This may sound like blasphemy, but Elvis Costello has had a more consistently impressive career than Elvis Presley.
To be sure, Presley was more important and more influential, and he had a better voice, better hair and better looks. But Costello has been more adventurous, more multidimensional (he writes his own songs in various styles, something Presley didn't do) and more concerned about artistry, quality and growth. Costello never made a clunker album — or a cheesy movie.
And Presley could not have done what Costello did Monday night in St. Paul at the O'Shaughnessy at St. Catherine University — perform solo for 2¼ hours, accompanying himself on guitar or piano.
Costello's concert showcased the depth and breadth of his work and his influences — from the first song he wrote ("I was a profound 17-year-old") to one he wrote last week before going on Late Night with David Letterman on one day's notice to fill in for Lana Del Rey ("because when you think of Lana Del Rey, you think of me").
It was a rewarding, enriching evening, filled with back stories about Costello's dad (a singer), grandfather (a musician) and himself. While this was far from the most exhilarating performance the 59-year-old Rock and Roll Hall of Famer has given in the Twin Cities since his 1978 debut, the minimalism of the presentation — his first local solo show — made a listener appreciate the depth and complexity of Costello's lyrics and music.
Surrounded by four guitars on stands and a broadcast-studio sign that proclaimed "ON AIR," the man in black (save for his beige fedora) seemed quite informal, never bothering to tune his acoustic or electric guitars — or have a roadie do it for him.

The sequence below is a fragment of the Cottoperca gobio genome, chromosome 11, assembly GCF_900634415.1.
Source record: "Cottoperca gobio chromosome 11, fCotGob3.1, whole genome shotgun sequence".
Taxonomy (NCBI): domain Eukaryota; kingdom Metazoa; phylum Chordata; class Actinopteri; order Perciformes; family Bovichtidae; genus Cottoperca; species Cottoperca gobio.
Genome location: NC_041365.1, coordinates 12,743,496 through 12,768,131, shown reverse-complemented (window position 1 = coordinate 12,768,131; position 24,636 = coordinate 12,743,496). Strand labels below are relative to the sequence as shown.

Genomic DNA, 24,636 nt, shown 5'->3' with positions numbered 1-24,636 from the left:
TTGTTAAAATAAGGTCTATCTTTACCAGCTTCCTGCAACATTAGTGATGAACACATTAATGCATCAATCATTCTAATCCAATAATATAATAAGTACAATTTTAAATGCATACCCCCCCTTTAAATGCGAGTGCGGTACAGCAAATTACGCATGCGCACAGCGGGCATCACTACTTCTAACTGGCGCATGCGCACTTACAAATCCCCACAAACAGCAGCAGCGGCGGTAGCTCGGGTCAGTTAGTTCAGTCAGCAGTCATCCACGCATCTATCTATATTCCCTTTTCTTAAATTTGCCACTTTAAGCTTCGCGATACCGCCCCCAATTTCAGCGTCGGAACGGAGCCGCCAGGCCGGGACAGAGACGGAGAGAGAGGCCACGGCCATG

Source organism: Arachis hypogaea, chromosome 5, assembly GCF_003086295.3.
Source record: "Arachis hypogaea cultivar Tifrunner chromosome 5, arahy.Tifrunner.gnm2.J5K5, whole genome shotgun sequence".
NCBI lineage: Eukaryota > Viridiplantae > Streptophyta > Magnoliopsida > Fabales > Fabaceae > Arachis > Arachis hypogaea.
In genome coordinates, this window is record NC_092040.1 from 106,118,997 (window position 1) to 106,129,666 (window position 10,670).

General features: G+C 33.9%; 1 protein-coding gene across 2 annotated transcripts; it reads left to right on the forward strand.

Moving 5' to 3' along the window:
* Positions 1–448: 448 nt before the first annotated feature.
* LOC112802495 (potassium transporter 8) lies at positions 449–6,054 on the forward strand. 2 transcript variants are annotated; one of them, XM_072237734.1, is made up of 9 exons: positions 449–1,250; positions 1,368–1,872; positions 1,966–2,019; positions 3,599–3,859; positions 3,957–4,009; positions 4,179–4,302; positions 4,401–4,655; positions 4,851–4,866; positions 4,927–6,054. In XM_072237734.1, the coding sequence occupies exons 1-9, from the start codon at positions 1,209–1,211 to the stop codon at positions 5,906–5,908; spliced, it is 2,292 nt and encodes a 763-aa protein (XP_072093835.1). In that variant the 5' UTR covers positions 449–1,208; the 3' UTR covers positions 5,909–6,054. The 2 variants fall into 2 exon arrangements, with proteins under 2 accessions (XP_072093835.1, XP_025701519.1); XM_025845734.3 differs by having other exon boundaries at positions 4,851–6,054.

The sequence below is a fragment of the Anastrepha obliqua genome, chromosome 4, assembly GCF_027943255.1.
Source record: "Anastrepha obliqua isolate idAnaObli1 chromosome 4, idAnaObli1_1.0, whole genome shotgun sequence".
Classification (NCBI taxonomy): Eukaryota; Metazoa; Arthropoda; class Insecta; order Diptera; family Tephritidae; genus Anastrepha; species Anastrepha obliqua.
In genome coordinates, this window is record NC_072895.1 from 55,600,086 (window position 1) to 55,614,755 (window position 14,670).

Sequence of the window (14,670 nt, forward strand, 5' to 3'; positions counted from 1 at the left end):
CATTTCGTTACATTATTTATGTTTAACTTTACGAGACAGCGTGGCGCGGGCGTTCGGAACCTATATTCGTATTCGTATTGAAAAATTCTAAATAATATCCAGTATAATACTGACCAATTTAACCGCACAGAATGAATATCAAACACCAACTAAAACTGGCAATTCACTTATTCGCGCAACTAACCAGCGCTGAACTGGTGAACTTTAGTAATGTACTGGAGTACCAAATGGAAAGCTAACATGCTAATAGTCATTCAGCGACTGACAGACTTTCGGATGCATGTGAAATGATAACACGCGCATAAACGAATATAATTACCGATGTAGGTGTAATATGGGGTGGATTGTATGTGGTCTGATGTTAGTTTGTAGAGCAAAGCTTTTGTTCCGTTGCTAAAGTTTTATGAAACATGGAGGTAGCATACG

He opened on acoustic guitar with "Jack of All Parades," which name-checks Minnesota's own Judy Garland. The ensuing swinging riff rocker "King Horse" demonstrated the singer's love of fast, tongue-twisting wordplay. The country plaint "Either Side of the Same Town" showed the power of his croon, including building to a falsetto wail.
Even though Costello appeared to be working without a set list (though he had screens presumably featuring lyrics in front of his microphone stands), he knew it was time for a more familiar tune, "Veronica," which he pointed out he'd written with Paul McCartney. "That's not something you're supposed to see [happening] when you're in the Beatles Fan Club," he quipped.
Indeed, Costello talked about his youth, including his first public performance as a teen sitting in on an out-of-tune guitar with his dad's band. "Poison Moon," an outtake from Costello's 1977 debut My Aim Is True, sounded like a tribute to his dad's music — like a Leon Redbone vaudevillian nugget complete with a whistling solo. In fact, after the whistle-spiked dance selection "A Slow Drag with Josephine" during the encore, Costello observed: "Not many shows get three whistling songs."
The set was not hit-deprived, but his electric guitar rendition of "Peace Love and Understanding" was pro forma, and "Red Shoes" felt more like a campfire singalong than a sparkplug rocker. However, "Radio, Radio" had new resonance when the singer explained that it was about the radio in his heart (with a little Van Morrison thrown in), and "Alison" ached with painful beauty.
Other highlights included the vivid story song "Church Underground"; "Almost Blue," his piano ballad attempt at a standard; "Watching the Detectives" with its distorted, dissonant and looped guitar; "Shipbuilding" with its jazzy jag piano ending; and the knotty piano piece "For the Stars," on which he proved he can belt.
The high point, though, might have been the brand new piece, "The Last Year of My Youth." It sounded like a perfect salute to the retiring Letterman. Or a nod to the ever-increasing sophistication of Costello's music. In either case, the song seemed to say "thank you, thank you very much."